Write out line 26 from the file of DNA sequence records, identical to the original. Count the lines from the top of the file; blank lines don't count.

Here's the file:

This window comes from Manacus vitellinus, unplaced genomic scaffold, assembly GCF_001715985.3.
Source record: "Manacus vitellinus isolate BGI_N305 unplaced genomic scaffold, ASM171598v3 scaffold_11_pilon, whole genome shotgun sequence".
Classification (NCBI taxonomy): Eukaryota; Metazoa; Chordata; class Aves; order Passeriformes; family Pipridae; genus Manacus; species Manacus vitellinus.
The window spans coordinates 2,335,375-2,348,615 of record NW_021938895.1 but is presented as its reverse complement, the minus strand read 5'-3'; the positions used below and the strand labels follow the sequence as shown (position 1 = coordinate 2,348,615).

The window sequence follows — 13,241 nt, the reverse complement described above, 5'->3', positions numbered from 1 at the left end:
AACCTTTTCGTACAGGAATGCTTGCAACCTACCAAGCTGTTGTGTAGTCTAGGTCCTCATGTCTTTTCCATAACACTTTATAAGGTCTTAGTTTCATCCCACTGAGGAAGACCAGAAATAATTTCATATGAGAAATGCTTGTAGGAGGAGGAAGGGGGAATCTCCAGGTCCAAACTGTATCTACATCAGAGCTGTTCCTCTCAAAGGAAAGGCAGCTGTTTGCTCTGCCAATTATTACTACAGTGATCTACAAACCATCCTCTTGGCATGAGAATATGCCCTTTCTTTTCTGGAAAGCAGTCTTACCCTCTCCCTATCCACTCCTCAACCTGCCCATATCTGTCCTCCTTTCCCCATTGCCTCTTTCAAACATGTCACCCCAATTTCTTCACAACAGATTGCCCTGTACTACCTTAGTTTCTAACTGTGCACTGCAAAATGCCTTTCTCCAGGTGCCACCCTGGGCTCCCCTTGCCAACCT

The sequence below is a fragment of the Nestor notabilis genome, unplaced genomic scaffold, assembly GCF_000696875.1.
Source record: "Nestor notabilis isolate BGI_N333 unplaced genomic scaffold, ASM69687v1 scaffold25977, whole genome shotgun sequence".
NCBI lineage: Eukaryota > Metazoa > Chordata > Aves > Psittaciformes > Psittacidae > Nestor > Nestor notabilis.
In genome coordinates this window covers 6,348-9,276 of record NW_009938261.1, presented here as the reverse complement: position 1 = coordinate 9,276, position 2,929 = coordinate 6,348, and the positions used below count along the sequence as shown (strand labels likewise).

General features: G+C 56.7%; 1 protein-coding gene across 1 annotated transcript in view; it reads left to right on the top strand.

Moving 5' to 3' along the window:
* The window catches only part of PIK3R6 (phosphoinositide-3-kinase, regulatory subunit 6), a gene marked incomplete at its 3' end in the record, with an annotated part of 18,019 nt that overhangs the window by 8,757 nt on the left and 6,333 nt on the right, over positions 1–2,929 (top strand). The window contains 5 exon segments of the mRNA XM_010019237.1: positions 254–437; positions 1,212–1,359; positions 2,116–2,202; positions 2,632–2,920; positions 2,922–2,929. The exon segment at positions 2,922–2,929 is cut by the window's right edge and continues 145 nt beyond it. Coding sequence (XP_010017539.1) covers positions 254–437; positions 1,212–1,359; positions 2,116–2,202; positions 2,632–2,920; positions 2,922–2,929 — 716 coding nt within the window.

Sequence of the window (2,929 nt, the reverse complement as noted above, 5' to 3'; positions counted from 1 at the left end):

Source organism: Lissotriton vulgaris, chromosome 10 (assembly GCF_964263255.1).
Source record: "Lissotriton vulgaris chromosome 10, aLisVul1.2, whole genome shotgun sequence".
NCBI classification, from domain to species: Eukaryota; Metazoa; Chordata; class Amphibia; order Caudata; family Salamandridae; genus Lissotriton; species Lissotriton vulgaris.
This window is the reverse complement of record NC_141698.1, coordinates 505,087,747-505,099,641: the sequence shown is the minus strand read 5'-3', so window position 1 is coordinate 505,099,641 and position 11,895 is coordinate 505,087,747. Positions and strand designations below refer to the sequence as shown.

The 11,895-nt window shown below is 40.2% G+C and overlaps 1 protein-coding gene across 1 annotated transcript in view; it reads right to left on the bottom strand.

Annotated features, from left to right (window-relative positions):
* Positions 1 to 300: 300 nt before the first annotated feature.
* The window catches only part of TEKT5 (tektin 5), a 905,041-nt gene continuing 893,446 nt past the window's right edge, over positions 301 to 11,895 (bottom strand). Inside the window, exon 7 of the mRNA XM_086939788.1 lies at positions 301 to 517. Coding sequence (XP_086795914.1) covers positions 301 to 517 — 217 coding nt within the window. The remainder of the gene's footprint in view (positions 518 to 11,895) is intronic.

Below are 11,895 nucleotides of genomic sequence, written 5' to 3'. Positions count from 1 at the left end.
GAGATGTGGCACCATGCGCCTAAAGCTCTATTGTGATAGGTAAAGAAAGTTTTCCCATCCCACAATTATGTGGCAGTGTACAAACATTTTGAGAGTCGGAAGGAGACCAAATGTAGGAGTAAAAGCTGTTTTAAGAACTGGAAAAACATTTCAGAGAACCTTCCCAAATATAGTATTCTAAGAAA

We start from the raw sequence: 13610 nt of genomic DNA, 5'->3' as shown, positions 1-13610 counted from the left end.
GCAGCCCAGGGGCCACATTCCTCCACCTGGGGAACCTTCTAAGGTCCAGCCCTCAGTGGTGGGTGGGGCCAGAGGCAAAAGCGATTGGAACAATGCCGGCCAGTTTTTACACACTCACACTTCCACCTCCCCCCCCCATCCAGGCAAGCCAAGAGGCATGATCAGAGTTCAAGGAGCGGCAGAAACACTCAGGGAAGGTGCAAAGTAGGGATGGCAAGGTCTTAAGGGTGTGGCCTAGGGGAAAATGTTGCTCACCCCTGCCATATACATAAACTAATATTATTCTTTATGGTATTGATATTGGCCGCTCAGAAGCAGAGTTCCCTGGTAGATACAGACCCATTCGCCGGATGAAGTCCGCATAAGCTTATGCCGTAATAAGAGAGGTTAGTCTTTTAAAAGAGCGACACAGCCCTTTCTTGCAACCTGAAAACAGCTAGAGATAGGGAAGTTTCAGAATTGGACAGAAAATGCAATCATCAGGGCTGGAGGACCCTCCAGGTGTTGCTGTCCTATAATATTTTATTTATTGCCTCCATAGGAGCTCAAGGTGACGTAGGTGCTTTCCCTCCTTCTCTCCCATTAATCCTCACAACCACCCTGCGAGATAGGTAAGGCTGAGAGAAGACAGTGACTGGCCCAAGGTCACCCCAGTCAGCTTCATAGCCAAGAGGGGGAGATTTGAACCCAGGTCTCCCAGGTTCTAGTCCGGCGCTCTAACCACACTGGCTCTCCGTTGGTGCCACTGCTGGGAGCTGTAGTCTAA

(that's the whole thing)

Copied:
GCAGCCCAGGGGCCACATTCCTCCACCTGGGGAACCTTCTAAGGTCCAGCCCTCAGTGGTGGGTGGGGCCAGAGGCAAAAGCGATTGGAACAATGCCGGCCAGTTTTTACACACTCACACTTCCACCTCCCCCCCCCATCCAGGCAAGCCAAGAGGCATGATCAGAGTTCAAGGAGCGGCAGAAACACTCAGGGAAGGTGCAAAGTAGGGATGGCAAGGTCTTAAGGGTGTGGCCTAGGGGAAAATGTTGCTCACCCCTGCCATATACATAAACTAATATTATTCTTTATGGTATTGATATTGGCCGCTCAGAAGCAGAGTTCCCTGGTAGATACAGACCCATTCGCCGGATGAAGTCCGCATAAGCTTATGCCGTAATAAGAGAGGTTAGTCTTTTAAAAGAGCGACACAGCCCTTTCTTGCAACCTGAAAACAGCTAGAGATAGGGAAGTTTCAGAATTGGACAGAAAATGCAATCATCAGGGCTGGAGGACCCTCCAGGTGTTGCTGTCCTATAATATTTTATTTATTGCCTCCATAGGAGCTCAAGGTGACGTAGGTGCTTTCCCTCCTTCTCTCCCATTAATCCTCACAACCACCCTGCGAGATAGGTAAGGCTGAGAGAAGACAGTGACTGGCCCAAGGTCACCCCAGTCAGCTTCATAGCCAAGAGGGGGAGATTTGAACCCAGGTCTCCCAGGTTCTAGTCCGGCGCTCTAACCACACTGGCTCTCCGTTGGTGCCACTGCTGGGAGCTGTAGTCTAA